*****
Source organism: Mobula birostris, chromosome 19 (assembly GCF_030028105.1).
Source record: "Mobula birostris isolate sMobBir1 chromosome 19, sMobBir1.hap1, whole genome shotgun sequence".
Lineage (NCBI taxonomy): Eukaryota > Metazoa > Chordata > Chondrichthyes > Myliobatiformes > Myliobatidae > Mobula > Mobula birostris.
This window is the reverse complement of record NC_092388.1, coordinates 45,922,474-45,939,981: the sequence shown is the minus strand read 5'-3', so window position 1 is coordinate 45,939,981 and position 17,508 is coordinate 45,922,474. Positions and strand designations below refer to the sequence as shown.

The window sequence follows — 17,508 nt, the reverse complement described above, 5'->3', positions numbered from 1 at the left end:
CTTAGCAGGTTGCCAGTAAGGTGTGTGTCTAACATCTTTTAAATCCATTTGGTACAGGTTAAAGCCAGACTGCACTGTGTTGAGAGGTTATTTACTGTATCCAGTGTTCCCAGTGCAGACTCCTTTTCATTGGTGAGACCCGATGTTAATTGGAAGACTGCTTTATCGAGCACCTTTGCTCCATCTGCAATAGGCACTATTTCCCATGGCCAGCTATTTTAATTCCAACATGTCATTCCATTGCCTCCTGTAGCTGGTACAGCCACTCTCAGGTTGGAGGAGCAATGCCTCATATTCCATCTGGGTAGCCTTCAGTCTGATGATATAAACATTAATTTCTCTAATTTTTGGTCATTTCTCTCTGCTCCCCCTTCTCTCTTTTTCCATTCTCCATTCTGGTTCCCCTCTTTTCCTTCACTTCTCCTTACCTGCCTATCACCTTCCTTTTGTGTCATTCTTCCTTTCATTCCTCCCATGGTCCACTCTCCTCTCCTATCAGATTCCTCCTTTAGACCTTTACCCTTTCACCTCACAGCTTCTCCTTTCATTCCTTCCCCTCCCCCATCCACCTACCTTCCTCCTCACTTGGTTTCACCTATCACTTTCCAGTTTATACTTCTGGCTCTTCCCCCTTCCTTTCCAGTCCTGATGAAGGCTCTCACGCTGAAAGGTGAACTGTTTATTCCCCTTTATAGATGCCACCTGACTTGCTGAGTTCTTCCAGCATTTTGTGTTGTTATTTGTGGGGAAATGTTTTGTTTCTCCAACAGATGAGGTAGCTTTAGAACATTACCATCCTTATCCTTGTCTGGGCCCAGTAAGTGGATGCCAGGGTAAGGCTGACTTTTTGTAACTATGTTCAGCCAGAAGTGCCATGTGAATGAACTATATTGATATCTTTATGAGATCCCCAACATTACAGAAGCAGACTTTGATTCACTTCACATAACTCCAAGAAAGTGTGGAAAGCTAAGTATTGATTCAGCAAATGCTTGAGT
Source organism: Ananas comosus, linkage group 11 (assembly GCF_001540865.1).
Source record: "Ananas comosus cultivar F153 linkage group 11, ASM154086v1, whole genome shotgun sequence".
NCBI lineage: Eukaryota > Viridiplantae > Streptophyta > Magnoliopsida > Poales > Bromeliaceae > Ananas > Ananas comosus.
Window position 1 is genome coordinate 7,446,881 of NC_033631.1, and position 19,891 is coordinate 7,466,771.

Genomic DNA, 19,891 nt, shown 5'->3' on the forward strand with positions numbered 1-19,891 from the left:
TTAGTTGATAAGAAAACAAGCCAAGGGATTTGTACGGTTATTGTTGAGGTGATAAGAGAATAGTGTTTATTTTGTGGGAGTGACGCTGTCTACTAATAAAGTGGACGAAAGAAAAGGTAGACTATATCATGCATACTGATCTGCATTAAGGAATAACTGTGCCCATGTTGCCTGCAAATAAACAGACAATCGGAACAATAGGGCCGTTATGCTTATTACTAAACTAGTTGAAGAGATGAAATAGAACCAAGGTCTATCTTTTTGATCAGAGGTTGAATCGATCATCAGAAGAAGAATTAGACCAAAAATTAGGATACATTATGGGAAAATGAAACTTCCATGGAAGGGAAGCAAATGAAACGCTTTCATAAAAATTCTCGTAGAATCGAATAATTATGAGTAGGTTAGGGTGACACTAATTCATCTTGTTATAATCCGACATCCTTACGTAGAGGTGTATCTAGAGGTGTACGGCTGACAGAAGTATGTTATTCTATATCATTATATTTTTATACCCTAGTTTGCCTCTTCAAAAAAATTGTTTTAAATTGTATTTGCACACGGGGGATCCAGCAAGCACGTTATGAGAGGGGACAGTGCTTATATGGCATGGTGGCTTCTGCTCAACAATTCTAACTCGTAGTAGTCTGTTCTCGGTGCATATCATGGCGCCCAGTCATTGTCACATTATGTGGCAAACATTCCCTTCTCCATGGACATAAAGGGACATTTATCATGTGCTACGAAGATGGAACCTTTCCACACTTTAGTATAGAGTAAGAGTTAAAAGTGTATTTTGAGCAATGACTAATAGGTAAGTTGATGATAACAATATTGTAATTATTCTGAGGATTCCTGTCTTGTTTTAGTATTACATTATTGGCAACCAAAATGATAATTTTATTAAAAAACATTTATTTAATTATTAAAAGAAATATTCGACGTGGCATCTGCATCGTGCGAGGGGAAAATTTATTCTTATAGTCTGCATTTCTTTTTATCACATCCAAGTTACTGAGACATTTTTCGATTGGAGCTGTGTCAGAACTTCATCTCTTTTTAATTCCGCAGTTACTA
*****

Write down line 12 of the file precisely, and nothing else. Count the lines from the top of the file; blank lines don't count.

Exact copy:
TTAGTTGATAAGAAAACAAGCCAAGGGATTTGTACGGTTATTGTTGAGGTGATAAGAGAATAGTGTTTATTTTGTGGGAGTGACGCTGTCTACTAATAAAGTGGACGAAAGAAAAGGTAGACTATATCATGCATACTGATCTGCATTAAGGAATAACTGTGCCCATGTTGCCTGCAAATAAACAGACAATCGGAACAATAGGGCCGTTATGCTTATTACTAAACTAGTTGAAGAGATGAAATAGAACCAAGGTCTATCTTTTTGATCAGAGGTTGAATCGATCATCAGAAGAAGAATTAGACCAAAAATTAGGATACATTATGGGAAAATGAAACTTCCATGGAAGGGAAGCAAATGAAACGCTTTCATAAAAATTCTCGTAGAATCGAATAATTATGAGTAGGTTAGGGTGACACTAATTCATCTTGTTATAATCCGACATCCTTACGTAGAGGTGTATCTAGAGGTGTACGGCTGACAGAAGTATGTTATTCTATATCATTATATTTTTATACCCTAGTTTGCCTCTTCAAAAAAATTGTTTTAAATTGTATTTGCACACGGGGGATCCAGCAAGCACGTTATGAGAGGGGACAGTGCTTATATGGCATGGTGGCTTCTGCTCAACAATTCTAACTCGTAGTAGTCTGTTCTCGGTGCATATCATGGCGCCCAGTCATTGTCACATTATGTGGCAAACATTCCCTTCTCCATGGACATAAAGGGACATTTATCATGTGCTACGAAGATGGAACCTTTCCACACTTTAGTATAGAGTAAGAGTTAAAAGTGTATTTTGAGCAATGACTAATAGGTAAGTTGATGATAACAATATTGTAATTATTCTGAGGATTCCTGTCTTGTTTTAGTATTACATTATTGGCAACCAAAATGATAATTTTATTAAAAAACATTTATTTAATTATTAAAAGAAATATTCGACGTGGCATCTGCATCGTGCGAGGGGAAAATTTATTCTTATAGTCTGCATTTCTTTTTATCACATCCAAGTTACTGAGACATTTTTCGATTGGAGCTGTGTCAGAACTTCATCTCTTTTTAATTCCGCAGTTACTA